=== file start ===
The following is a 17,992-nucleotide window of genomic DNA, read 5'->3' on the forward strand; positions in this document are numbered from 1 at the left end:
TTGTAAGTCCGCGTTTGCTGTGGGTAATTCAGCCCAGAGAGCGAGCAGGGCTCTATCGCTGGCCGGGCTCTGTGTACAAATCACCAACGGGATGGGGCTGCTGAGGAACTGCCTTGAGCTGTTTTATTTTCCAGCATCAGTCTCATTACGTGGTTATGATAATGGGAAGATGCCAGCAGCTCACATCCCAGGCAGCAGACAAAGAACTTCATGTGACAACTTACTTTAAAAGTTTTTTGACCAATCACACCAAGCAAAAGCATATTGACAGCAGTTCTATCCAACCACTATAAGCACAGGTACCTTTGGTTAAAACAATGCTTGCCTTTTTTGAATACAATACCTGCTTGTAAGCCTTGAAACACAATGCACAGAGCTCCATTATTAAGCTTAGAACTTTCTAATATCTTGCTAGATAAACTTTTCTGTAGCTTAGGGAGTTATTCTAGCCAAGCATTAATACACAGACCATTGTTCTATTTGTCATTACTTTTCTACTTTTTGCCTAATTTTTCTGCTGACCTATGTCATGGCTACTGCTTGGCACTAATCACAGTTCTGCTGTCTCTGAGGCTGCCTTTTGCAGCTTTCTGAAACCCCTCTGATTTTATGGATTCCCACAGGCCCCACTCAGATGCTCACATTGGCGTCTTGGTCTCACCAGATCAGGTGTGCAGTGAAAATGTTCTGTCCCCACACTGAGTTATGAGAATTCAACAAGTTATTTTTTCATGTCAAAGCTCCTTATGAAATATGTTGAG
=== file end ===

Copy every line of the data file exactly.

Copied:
The following is a 17,992-nucleotide window of genomic DNA, read 5'->3' on the forward strand; positions in this document are numbered from 1 at the left end:
TTGTAAGTCCGCGTTTGCTGTGGGTAATTCAGCCCAGAGAGCGAGCAGGGCTCTATCGCTGGCCGGGCTCTGTGTACAAATCACCAACGGGATGGGGCTGCTGAGGAACTGCCTTGAGCTGTTTTATTTTCCAGCATCAGTCTCATTACGTGGTTATGATAATGGGAAGATGCCAGCAGCTCACATCCCAGGCAGCAGACAAAGAACTTCATGTGACAACTTACTTTAAAAGTTTTTTGACCAATCACACCAAGCAAAAGCATATTGACAGCAGTTCTATCCAACCACTATAAGCACAGGTACCTTTGGTTAAAACAATGCTTGCCTTTTTTGAATACAATACCTGCTTGTAAGCCTTGAAACACAATGCACAGAGCTCCATTATTAAGCTTAGAACTTTCTAATATCTTGCTAGATAAACTTTTCTGTAGCTTAGGGAGTTATTCTAGCCAAGCATTAATACACAGACCATTGTTCTATTTGTCATTACTTTTCTACTTTTTGCCTAATTTTTCTGCTGACCTATGTCATGGCTACTGCTTGGCACTAATCACAGTTCTGCTGTCTCTGAGGCTGCCTTTTGCAGCTTTCTGAAACCCCTCTGATTTTATGGATTCCCACAGGCCCCACTCAGATGCTCACATTGGCGTCTTGGTCTCACCAGATCAGGTGTGCAGTGAAAATGTTCTGTCCCCACACTGAGTTATGAGAATTCAACAAGTTATTTTTTCATGTCAAAGCTCCTTATGAAATATGTTGAG